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The scientific mission of Saudi Arabia is launched towards the International Space Station, carrying the first Saudi female astronaut and a Saudi astronaut


Washington (UNA) - The scientific mission of the Kingdom of Saudi Arabia to the International Space Station (ISS) launched yesterday, Sunday, at 00:37 (Mecca Al-Mukarramah time), which includes four astronauts on board, including Saudi astronauts Rayana Bernawi and Ali Al-Qarni, to conduct Scientific research experiments serving humanity.

The Saudi Space Authority stated that the Saudi astronauts, Rayana Bernawi and Ali Al-Qarni, are fully prepared to carry out their mission at the International Space Station, where they will conduct 14 pioneering scientific research experiments in microgravity, including three educational and awareness experiments, and aim to reach important scientific results that contribute to promoting the development of space. The Saudi space program achieves the Kingdom's ambitions and the goals of Saudi Vision 2030 in the field of space.

The authority pointed out that it is closely following the stages of the space flight, through an operations center that includes a specialized team in the astronaut program, which supports the Saudi astronauts in their mission from launch until reaching the International Space Station, and throughout the duration of the flight.

The authority stated that the launch to the International Space Station was preceded by a comprehensive review by NASA and other agencies to ensure the technical and technological details of the launch process, through which the full readiness of the astronauts and adaptation to the space environment was revealed.

The authority referred to the steps that preceded the launch of the space flight and the transfer of the astronauts Rayana Barnawi and Ali Al-Qarni and the mission crew to the launch base at “Cape Canaveral” in the Kennedy Space Complex, to successfully enter the quarantine period, which extended for about two weeks. In order to avoid infection with any diseases prior to launch, and to prevent any bacteria from reaching the “Dragon 2” spacecraft, and to the International Space Station, during this period, the mission’s astronauts underwent daily training, physical equipment, and continuous medical tests.

The SpaceX Dragon 2 spacecraft took off from NASA's Kennedy Space Center on a Falcon 9 rocket and from the launch pad in Cape Canaveral, Florida.

After the successful launch, the “Dragon 2” spacecraft is expected to separate, to take its course towards docking with the International Space Station, where the mission control crew in “Hawthorne”, California, directs it until the docking process is completed within 16 hours after launch, while the vehicle was designed to dock independently and automatically. To the international station, with the possibility of the crew doing the job if required.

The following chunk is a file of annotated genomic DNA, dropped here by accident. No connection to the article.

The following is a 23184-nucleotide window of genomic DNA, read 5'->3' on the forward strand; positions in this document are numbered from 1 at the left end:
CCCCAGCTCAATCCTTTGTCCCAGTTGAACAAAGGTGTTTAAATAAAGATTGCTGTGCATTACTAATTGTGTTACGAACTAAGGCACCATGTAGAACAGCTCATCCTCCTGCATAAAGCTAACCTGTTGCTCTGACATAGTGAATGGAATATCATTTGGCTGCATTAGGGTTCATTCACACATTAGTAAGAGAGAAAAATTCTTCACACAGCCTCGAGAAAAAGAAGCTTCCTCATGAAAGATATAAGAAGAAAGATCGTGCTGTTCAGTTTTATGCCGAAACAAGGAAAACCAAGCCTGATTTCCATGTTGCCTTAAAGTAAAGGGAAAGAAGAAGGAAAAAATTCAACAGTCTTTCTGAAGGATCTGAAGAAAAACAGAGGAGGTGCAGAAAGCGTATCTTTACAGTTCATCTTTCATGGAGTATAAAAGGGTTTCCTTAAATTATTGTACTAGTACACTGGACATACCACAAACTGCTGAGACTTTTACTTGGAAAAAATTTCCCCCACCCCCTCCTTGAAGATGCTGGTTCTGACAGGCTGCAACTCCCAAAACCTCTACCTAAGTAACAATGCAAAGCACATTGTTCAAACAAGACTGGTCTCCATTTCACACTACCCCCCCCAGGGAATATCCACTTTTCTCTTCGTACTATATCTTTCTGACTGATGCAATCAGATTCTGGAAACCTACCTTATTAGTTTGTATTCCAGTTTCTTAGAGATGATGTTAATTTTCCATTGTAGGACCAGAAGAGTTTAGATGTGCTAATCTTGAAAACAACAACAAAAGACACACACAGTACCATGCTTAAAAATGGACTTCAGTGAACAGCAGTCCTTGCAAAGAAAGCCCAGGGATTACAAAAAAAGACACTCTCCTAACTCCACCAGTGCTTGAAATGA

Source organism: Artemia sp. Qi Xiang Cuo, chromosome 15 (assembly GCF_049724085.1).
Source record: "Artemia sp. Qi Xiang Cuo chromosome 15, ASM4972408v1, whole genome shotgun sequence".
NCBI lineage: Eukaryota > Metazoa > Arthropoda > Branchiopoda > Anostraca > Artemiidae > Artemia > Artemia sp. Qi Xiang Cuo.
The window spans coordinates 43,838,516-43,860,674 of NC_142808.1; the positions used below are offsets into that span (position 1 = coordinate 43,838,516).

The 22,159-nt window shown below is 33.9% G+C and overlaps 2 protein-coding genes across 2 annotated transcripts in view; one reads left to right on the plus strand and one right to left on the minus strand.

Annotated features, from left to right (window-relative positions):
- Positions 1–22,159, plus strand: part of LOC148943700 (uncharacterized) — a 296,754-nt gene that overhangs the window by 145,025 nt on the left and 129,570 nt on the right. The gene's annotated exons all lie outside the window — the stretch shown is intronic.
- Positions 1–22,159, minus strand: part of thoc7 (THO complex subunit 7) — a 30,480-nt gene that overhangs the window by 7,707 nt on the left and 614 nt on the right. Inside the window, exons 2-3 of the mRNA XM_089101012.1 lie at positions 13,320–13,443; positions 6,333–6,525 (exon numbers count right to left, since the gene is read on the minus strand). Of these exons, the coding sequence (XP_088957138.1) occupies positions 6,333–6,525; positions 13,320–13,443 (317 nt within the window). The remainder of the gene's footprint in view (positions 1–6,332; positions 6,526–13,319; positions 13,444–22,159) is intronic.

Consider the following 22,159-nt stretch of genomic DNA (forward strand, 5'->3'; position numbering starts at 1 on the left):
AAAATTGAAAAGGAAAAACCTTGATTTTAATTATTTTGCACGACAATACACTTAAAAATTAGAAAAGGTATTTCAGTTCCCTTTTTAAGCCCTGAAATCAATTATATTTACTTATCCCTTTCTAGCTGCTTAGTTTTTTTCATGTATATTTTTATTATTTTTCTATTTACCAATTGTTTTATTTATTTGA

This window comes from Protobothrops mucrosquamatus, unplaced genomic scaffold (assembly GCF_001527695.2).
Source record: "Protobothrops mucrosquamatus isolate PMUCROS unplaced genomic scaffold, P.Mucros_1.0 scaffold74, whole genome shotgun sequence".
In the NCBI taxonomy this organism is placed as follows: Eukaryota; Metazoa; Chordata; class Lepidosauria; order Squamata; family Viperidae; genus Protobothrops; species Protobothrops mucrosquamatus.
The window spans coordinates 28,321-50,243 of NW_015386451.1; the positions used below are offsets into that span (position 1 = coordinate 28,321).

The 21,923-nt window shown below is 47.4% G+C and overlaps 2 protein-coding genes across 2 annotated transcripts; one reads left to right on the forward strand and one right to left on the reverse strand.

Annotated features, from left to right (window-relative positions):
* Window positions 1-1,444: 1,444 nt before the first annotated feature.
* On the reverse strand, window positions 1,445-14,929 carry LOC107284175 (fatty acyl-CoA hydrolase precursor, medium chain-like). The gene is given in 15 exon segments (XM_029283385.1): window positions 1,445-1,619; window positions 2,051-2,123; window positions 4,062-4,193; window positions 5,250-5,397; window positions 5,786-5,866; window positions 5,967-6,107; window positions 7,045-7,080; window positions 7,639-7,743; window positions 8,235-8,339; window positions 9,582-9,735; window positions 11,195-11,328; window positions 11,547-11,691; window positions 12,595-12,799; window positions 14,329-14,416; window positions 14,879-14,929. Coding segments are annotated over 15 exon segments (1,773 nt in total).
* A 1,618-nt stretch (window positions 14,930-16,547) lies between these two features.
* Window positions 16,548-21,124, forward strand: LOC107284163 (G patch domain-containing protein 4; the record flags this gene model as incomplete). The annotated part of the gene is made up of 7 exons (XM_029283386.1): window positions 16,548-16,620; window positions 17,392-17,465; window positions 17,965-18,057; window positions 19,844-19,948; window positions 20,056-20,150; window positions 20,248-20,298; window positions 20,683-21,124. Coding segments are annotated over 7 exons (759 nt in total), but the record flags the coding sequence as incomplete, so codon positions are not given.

When the “Dragon 2” spacecraft docks with the International Space Station, it is expected that the astronaut Rayana Bernawi will become the first Saudi woman to fly into space, which will make the Kingdom of Saudi Arabia the first Arab country from which a woman participates in a scientific mission in space, while Ali Al-Qarni will be the first Saudi astronaut. up to the International Space Station.

Since the mission crew arrived at the launch pad, the final preparations took place before the launch, which included putting on the mission's space suit, conducting an accurate simulation of the launch process, and then heading towards the "Falcon 9" missile, where each of them took their assigned place inside the "Dragon 2" spacecraft. To start the launch process, and connect the astronauts to life support devices until they reach the microgravity zone.

This launch comes within the framework of the Kingdom's program for astronauts, which aims to qualify experienced Saudi cadres to embark on space flights, and to participate in conducting scientific experiments, international research and future space-related missions. And the development of human capital, by attracting talents and developing the necessary skills, which enhances the Kingdom's role in developing the space sector, and becoming an important part of the global community in space science research and investing that research in the service of humanity.


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